"On the Internet, nobody knows you're a dog." That's the caption with a now-classic cartoon by Peter Steiner, published in The New Yorker in July 1993. It pictures a dog sitting in an office chair at a computer, with one paw resting on the keyboard. The dog looks down at another dog seated on the floor and imparts the famous line.
At the time, the public's use of the Internet was in its infancy. Previously, it was used primarily by scientists, computer experts and engineers. Some points of reference: In 1993, America Online (as it was known then) connected "thousands of households" to the Internet. As of March 2011, the number of Internet users worldwide was almost 2.1 billion, as reported at internetworldstats.com.
But Steiner's caption—written nearly 20 years ago—still rings true today. Do we really know who we are talking to? When we claim to know who's on the other end—designated as "friends" or "connections"—we often have never met the person.
Taking Steiner's caption a little further, there are plenty of "dogs" on the Internet: They are the ones posting rude, nasty and inappropriate comments on blogs and comment boards. And we still don't know who they are.
But this is beginning to change.
The Arizona Republic recently announced a new comment policy: In order to comment on The Republic's site, you will need a Facebook account. The Republic is not the first publication to make this change. The New York Times, The Washington Post and The Wall Street Journal, among others, require some sort of registration in order to comment. The Washington Post site even requires your job industry, job title and primary responsibilities. (Editor's note: Anonymous comments are allowed at TucsonWeekly.com, but remarks that violate our Comments Policy are removed. One thing against the rules is name-calling.)
Randy Lovely, senior vice president of news and audience development for The Arizona Republic, explained the reasons behind the policy change. He wrote:
In the early days (just a few years ago) of online commenting, I embraced the Wild West freedom that the tools provided in allowing citizens to speak freely about their ideas. Over time, my sentiments have changed as the tone and civility of the anonymous remarks have soured. ... At first, I defended the range of remarks; then I began to grow concerned about the tenor, and I finally became disgusted. The final straw came for me earlier this year. In the aftermath of the tragic shooting near Tucson, comments such as these were all too pervasive:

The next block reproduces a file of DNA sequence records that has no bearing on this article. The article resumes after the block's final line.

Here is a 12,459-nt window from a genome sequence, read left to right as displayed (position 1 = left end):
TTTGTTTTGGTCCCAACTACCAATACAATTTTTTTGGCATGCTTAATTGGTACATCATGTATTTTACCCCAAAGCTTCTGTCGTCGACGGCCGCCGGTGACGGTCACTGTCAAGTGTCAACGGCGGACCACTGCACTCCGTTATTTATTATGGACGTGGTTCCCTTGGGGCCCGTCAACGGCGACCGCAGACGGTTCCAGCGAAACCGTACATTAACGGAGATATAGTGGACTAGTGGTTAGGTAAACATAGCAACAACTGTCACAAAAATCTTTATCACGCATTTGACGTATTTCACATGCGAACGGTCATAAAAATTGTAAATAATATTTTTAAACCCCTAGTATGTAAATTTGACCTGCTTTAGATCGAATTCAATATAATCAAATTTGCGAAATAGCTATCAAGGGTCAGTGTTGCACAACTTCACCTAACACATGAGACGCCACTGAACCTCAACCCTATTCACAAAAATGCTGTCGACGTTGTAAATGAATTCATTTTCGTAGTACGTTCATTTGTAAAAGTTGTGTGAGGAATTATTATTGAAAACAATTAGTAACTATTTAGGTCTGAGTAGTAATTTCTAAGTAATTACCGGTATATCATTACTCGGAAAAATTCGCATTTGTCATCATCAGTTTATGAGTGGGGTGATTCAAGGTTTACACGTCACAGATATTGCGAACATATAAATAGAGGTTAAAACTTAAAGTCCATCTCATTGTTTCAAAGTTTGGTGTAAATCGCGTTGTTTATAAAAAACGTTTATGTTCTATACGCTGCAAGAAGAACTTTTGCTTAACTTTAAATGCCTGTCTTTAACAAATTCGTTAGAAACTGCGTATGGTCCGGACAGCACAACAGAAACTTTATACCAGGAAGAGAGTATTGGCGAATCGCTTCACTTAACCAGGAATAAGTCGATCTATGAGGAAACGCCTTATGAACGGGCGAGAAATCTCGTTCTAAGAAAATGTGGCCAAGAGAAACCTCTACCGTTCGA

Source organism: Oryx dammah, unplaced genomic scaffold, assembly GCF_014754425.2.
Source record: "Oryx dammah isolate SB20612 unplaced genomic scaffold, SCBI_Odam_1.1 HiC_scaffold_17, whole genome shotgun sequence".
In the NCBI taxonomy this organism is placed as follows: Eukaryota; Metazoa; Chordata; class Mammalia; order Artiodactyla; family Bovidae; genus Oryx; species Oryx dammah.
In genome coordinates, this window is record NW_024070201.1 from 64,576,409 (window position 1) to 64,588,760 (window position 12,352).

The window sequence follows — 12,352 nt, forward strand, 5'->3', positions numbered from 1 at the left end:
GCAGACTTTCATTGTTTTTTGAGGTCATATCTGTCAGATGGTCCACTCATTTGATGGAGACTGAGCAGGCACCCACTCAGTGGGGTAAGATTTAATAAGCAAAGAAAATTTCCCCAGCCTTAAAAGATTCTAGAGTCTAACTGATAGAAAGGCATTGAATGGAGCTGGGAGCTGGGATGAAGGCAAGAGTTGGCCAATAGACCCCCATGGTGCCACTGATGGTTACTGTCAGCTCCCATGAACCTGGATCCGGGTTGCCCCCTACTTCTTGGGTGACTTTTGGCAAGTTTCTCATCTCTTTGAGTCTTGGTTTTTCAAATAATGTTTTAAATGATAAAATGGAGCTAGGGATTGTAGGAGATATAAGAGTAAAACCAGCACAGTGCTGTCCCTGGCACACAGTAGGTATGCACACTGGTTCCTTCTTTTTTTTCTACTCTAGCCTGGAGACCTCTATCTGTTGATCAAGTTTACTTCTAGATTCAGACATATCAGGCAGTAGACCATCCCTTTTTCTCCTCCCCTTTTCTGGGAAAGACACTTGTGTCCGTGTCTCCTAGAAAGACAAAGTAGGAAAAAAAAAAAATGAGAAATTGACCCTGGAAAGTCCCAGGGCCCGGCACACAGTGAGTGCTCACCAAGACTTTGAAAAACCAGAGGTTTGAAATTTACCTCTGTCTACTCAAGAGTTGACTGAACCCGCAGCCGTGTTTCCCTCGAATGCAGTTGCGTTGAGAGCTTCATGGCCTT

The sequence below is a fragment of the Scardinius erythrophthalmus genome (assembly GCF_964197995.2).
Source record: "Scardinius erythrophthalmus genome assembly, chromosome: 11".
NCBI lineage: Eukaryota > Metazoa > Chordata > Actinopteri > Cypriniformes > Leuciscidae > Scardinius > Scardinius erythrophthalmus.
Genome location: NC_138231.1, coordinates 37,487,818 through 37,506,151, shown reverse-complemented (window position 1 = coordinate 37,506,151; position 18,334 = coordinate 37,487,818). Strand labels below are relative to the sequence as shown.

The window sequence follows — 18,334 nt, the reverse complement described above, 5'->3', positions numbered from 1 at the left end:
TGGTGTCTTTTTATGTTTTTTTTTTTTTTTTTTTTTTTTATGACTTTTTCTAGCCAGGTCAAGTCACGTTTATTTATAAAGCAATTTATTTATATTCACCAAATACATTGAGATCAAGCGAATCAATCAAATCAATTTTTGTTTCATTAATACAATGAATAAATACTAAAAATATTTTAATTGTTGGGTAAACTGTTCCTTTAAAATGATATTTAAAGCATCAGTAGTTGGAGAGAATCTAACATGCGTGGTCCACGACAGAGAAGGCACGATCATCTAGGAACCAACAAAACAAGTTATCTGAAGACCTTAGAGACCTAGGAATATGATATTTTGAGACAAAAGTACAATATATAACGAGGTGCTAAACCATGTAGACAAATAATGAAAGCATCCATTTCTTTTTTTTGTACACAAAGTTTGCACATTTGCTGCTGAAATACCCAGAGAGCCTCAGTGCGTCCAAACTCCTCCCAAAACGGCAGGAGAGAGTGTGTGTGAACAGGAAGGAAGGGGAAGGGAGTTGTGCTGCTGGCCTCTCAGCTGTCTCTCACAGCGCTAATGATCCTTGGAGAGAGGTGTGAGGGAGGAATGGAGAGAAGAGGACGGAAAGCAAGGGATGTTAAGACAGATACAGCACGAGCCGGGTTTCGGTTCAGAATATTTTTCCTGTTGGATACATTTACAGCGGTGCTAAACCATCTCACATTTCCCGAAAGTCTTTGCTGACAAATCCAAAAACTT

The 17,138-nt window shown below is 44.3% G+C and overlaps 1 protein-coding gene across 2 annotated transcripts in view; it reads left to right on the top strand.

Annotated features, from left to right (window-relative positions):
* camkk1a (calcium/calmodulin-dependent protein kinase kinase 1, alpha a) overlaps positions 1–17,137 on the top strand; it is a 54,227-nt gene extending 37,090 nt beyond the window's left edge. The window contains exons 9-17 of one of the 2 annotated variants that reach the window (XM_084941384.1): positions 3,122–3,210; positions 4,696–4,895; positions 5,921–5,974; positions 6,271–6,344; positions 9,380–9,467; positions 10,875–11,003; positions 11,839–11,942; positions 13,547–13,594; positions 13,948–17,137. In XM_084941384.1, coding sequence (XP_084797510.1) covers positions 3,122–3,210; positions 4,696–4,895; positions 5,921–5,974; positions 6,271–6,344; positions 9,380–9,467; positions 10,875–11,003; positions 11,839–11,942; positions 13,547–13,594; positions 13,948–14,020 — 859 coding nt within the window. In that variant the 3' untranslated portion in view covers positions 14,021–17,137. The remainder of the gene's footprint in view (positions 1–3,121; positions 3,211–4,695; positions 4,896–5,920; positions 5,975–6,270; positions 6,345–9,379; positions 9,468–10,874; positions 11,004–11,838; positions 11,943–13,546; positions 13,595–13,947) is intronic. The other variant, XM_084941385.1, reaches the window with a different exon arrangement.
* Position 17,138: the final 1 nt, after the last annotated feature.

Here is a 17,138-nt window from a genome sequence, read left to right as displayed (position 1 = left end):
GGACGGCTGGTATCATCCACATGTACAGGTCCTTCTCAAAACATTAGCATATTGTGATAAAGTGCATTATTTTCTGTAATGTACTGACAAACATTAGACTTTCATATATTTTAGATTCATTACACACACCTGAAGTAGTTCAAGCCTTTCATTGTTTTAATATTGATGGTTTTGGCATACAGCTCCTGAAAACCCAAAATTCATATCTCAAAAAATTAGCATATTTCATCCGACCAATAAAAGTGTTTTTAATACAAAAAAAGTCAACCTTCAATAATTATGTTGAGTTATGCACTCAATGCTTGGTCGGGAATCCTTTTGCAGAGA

WeElectedIdiots2: "I guess a politician with half a brain is better than the rest of the idiots that get elected." AZJavaRooster: "She should be up for Canonization soon! oh, God! she was heard to say, 'Well if I had half a mind ...'"
In some corners, this move may be controversial since some users love the shroud of secrecy. But we hope that the use of Facebook will lead to an immediate increase in civility. ... If you believe strongly enough about something to comment on it, be brave enough to own your comment.
While there are some positive responses to Lovely's post at azcentral.com, many people disagree with it. Some claim it's a form of censorship; others refuse to join Facebook; and a few fear reprisals from "nut jobs" who might track them down if they posted their real name. Other points: Not being anonymous will reduce the number of comments; and anonymity allows for more-honest posts.
In some public circles, it seems "honesty" is synonymous with name-calling. In 2007, Mike Conway, an assistant professor of journalism at Indiana University, conducted a study to determine how many times commentator Bill O'Reilly resorted to name-calling during his "Talking Points Memo" segment. Volunteers watched 105 episodes and reported that O'Reilly called someone a name 2,209 times during a total of more than 248 minutes, or nearly nine times per minute.
If this type of discourse is taking place on TV screens, it stands to reason that some of this will spill onto computer screens. Add the opportunity for anonymity, and you have lots of O'Reillys—all unidentifiable—spewing forth rude, crude and insensitive comments.
There's nothing wrong with expressing one's opinion in the face of opposing views. One would hope people could do this politely—but it hasn't always been the case online. Remove the secret identities, and we'll have a lot fewer dogs to contend with.